My aspiration, perhaps the most fundamental focus of this period of my life, is to become truly an ‘elder’, not just an ‘old person’, exposing new dimensions of personhood, new strength of being, the continued and marked evolution of uniqueness and discovery of ‘am’. My aim is to embrace ‘eldering’ as a state of growth, not a static condition. My job is to become a sage, an elder, a wisdom keeper,

a harbinger of the possible human . . .

Jean Houston, Life Force: The Psycho-Historical Recovery of the Self.

Implicit in this is a commitment to spending time looking inward, yet also to reflecting this outward. As I age, I hope increasingly to be able to draw on my reserves of knowledge and wisdom while letting go of that which no longer contributes to my wellbeing – a shedding of leaves.

This is our time of ripeness, of the harvest of all that we have been.

As a sage in training and based on my reading so far, as I look ahead, I seek

  • to weave together the needs for solitude and for connection.
  • to allow meaningful transformation.
  • to process at the deepest level my past, my story.
  • to learn gratefully and gracefully to receive, to accept what I need.
  • to be ‘an agent of evolution’.

Elders function like old cobblers and dressmakers, sewing us back into the fabric of creation. Through their compassionate relatedness to all of life, the reduce our sense of alienation by helping us rediscover our sacred roots. And they do this without suffering from the disease of deadly earnestness. Elders have a wild, almost prankster-like quality that enables them to see the humor in every situation.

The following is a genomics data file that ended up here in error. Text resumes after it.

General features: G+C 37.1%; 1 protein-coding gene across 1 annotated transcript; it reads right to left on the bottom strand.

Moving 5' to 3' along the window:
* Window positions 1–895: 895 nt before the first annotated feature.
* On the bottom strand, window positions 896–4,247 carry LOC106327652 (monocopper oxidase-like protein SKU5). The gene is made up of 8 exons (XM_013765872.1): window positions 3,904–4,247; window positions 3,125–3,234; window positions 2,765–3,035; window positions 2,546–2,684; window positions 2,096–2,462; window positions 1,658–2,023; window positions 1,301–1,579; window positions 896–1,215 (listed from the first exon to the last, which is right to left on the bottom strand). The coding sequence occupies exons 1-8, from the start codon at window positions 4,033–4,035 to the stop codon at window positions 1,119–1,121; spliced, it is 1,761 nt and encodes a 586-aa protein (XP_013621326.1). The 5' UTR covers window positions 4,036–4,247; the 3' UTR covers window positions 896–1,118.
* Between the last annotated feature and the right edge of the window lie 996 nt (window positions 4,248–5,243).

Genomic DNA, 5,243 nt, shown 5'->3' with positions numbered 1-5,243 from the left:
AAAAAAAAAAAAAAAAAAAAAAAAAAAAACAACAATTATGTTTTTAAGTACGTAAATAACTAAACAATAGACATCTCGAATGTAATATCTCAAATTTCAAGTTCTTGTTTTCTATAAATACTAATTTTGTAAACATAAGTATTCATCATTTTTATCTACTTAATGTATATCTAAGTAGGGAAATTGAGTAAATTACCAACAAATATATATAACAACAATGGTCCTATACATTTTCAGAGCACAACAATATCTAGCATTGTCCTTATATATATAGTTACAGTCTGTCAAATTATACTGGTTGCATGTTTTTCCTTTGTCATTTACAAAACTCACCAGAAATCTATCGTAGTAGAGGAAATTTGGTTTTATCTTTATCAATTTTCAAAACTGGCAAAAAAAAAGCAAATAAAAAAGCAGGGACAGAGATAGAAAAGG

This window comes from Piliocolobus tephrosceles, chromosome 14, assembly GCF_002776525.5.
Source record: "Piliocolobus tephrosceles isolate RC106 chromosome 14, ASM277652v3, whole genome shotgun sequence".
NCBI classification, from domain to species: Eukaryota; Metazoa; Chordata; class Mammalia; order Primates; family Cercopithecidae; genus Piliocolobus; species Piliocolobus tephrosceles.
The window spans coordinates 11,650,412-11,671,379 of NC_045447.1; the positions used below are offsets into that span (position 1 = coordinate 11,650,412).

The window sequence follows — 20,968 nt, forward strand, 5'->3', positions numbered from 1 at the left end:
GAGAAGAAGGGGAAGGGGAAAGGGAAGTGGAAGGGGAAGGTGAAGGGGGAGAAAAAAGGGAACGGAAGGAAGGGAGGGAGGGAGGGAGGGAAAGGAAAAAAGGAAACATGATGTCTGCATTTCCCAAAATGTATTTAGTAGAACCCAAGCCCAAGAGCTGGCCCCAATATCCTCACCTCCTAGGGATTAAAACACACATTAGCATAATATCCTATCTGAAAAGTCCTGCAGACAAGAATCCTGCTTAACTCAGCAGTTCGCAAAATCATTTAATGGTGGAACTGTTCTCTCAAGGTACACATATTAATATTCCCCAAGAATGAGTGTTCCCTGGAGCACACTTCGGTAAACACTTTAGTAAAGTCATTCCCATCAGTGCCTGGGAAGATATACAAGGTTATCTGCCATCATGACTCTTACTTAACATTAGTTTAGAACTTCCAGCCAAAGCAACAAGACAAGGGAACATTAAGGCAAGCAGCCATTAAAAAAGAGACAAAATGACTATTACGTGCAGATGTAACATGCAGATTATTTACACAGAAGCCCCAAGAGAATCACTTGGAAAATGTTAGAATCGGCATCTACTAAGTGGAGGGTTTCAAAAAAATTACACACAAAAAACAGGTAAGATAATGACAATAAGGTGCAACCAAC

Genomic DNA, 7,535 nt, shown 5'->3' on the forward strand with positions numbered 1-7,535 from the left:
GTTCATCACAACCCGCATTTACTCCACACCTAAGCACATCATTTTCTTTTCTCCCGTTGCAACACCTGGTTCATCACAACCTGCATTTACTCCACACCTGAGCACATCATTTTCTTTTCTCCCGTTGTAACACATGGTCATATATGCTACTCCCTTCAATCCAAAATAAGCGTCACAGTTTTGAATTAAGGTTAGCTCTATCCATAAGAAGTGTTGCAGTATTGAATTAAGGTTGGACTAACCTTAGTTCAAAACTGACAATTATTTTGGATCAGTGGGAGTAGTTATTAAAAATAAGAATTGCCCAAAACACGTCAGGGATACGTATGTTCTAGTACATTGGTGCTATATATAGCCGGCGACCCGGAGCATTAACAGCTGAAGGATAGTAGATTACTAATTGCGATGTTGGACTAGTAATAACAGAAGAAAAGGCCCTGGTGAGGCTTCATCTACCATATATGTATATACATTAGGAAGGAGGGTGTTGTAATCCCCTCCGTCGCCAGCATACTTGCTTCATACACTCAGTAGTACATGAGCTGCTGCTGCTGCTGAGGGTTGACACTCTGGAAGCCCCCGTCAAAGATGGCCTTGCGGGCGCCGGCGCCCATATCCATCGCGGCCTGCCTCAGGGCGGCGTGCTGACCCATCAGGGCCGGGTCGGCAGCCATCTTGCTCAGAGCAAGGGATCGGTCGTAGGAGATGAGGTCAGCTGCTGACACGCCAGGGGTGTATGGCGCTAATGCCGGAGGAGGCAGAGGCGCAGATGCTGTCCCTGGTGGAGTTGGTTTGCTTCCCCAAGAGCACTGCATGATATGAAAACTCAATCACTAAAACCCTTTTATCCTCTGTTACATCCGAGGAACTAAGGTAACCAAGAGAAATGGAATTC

Joan Halifax, Anthropologist

Positive images of ageing

Collage - Positive Images of Ageing from a sage in training

The initial exercises in the Sage-ing Workbook focus on existing perceptions of elderhood. I had a lot of fun creating a collage to represent the positive images of ageing that I have internalized! I am fortunate to have in my life some amazing role models for positive ageing who provided real inspiration as I thought about this. All the women pictured are in their 70s, 80s or 90s and all are feisty boundary pushers in different ways!

My ideal elder

An extension of this exercise was to create an image of my ideal elder, flowing out of those positive perceptions. What came to me feels like a blueprint for becoming.

My ideal elder

  • remains active and engaged within whatever constraints they may experience.
  • is open-hearted and loving, with a continuing zest for life.
  • is curious and continues to be engaged with their own growth.
  • has many connections with people of all ages.
  • is able to accept what age brings and to let go of what they can no longer do and what no longer serves them.